This is the summer our dog dies.
She was the dog you had been waiting for, the one you encouraged me to wait for when I insisted instead on a quick fix.
You found her in a field, abandoned. A show-quality mastiff who had been bred and dumped (or perhaps ran away, escaped a fate we didn’t want to consider).
You named her Lulu. She had soft, silver ears, and we loved her.
She sat by my feet on Saturday mornings, during my writing time. She curled in a chair in our bedroom to watch over you during the days while you slept, before you finally gave that shit up and said working nights was just plain stupid, that it was going to be the death of you, of us.
Lulu dies in my lap after our morning walk, the week after I turn 50.
It’s the only time our children have seen us cry.
I roll out some clay and make an imprint of Lulu’s paw before you wrap her in a blanket and take her to be cremated.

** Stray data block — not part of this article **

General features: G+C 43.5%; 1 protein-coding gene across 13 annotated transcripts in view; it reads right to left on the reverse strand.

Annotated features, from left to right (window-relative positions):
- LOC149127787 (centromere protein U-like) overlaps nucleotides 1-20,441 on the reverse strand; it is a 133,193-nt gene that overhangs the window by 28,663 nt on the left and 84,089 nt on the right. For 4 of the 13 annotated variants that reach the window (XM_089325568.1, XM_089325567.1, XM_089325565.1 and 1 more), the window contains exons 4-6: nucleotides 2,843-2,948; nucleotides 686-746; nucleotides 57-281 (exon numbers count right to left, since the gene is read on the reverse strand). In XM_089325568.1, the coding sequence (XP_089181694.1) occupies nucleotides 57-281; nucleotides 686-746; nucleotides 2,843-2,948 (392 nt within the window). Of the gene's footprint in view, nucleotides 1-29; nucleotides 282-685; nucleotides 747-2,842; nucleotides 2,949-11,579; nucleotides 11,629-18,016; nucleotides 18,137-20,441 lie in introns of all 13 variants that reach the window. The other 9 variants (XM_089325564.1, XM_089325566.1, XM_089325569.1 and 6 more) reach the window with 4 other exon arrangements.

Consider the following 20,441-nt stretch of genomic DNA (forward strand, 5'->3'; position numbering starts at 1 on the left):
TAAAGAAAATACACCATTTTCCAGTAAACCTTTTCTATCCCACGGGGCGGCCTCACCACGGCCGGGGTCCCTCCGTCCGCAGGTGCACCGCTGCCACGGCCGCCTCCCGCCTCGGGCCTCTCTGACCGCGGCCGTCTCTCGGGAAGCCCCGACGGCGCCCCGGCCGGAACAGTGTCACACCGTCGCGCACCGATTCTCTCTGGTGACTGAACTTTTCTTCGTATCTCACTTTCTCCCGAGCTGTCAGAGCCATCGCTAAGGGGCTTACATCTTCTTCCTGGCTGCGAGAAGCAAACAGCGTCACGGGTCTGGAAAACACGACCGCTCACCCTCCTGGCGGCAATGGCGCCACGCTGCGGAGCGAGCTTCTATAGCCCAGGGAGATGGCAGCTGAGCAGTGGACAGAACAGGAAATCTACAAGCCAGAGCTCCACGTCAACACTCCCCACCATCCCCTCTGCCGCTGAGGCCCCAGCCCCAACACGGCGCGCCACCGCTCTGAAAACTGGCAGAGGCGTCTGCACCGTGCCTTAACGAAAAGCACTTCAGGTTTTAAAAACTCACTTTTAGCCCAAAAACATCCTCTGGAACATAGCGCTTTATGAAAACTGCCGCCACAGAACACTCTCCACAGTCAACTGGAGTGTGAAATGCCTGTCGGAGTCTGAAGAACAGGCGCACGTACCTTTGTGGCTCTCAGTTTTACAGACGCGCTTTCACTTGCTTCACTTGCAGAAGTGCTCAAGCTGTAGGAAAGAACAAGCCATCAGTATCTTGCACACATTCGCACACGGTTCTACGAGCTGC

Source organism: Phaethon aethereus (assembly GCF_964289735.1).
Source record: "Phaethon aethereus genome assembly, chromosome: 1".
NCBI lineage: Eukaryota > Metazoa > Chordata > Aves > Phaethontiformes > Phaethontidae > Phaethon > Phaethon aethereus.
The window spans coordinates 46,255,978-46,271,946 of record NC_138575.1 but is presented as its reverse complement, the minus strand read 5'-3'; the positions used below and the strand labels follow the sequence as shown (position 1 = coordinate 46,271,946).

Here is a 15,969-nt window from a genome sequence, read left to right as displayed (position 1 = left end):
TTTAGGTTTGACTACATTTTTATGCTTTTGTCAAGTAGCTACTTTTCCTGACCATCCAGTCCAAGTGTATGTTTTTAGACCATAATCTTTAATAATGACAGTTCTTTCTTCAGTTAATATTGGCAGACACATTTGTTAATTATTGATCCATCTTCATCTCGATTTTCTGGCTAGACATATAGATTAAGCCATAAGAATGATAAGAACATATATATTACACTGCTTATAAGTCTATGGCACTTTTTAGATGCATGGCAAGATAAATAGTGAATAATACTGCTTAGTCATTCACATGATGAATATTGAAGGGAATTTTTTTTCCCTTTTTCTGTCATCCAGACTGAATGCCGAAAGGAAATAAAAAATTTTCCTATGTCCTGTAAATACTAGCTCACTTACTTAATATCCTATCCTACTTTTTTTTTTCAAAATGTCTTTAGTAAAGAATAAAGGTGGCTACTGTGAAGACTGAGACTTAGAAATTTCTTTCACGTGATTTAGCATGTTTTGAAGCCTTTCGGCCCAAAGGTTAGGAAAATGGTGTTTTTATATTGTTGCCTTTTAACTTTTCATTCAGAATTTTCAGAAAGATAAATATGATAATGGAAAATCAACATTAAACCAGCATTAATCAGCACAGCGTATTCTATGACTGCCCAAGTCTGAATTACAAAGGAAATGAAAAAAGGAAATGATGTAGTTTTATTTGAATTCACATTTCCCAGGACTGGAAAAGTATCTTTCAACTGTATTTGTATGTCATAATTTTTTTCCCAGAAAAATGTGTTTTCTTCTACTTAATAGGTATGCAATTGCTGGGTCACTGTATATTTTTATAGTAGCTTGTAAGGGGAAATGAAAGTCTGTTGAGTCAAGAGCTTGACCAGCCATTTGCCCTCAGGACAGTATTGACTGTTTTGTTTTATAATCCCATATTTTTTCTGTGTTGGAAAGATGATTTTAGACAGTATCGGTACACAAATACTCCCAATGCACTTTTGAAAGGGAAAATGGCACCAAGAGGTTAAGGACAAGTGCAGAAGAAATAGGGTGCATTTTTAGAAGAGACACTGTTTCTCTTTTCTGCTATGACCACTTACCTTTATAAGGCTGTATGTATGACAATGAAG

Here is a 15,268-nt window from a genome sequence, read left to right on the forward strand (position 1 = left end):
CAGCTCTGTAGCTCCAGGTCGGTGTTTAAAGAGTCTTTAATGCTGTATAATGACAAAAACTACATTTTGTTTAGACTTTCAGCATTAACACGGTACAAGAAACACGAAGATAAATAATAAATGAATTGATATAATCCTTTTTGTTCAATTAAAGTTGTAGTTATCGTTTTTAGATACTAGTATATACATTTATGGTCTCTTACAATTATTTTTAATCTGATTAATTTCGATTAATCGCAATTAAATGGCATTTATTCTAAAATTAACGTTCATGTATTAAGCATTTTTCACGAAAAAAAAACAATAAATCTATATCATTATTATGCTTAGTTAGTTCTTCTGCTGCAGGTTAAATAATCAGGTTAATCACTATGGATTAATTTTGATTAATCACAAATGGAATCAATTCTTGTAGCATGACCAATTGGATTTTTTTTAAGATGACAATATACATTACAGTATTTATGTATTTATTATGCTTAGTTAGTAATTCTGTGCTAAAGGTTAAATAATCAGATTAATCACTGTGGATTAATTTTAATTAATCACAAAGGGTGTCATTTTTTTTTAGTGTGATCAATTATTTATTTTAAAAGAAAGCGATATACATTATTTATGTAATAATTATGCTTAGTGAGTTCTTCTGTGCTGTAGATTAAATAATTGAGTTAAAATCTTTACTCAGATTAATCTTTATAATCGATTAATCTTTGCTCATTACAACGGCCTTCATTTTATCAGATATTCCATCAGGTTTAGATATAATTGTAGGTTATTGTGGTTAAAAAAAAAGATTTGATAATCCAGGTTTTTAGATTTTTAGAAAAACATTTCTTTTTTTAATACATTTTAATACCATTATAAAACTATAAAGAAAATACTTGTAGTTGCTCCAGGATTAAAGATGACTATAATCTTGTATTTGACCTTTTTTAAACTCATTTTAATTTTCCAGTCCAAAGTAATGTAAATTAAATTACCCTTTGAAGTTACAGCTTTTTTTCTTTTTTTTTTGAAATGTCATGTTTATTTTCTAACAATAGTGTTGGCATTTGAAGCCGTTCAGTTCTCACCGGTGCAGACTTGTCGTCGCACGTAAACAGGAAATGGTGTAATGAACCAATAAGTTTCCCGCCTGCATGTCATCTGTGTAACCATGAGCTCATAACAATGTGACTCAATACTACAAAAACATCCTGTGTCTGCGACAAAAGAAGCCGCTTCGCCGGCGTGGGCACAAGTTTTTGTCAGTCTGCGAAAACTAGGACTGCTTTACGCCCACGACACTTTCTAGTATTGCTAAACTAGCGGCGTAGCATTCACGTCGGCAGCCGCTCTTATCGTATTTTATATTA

I write the date in the clay and realize, absently, that it has been almost exactly 20 years since you and I first met, since the day I stood on a deck, squinting in the late afternoon sun with my sister, watching you bound down Snow King.
You took me to the demolition derby at the Teton County Fair, said I didn’t know what I’d been missing if I’d never been to one of those before.
Where did those people go?
Fiction: We are aging gracefully, accepting the ups and downs of life with Zen-like wisdom.
Fact: We are so far from where we started that it is almost impossible to see a way back.
Our friend the judge, who married us, and his wife, who held our baby, invite us to their daughter’s wedding. You drag out your suit (that is getting tight) but refuse to cut your hair. I put on wrinkle filler and Spanx and lipstick (but not red, because you hate that) and the antique crystal necklace you gave me for Mother’s Day when our children were babies.
We should take a picture, I say, while we’re dressed up.
And that makes you laugh.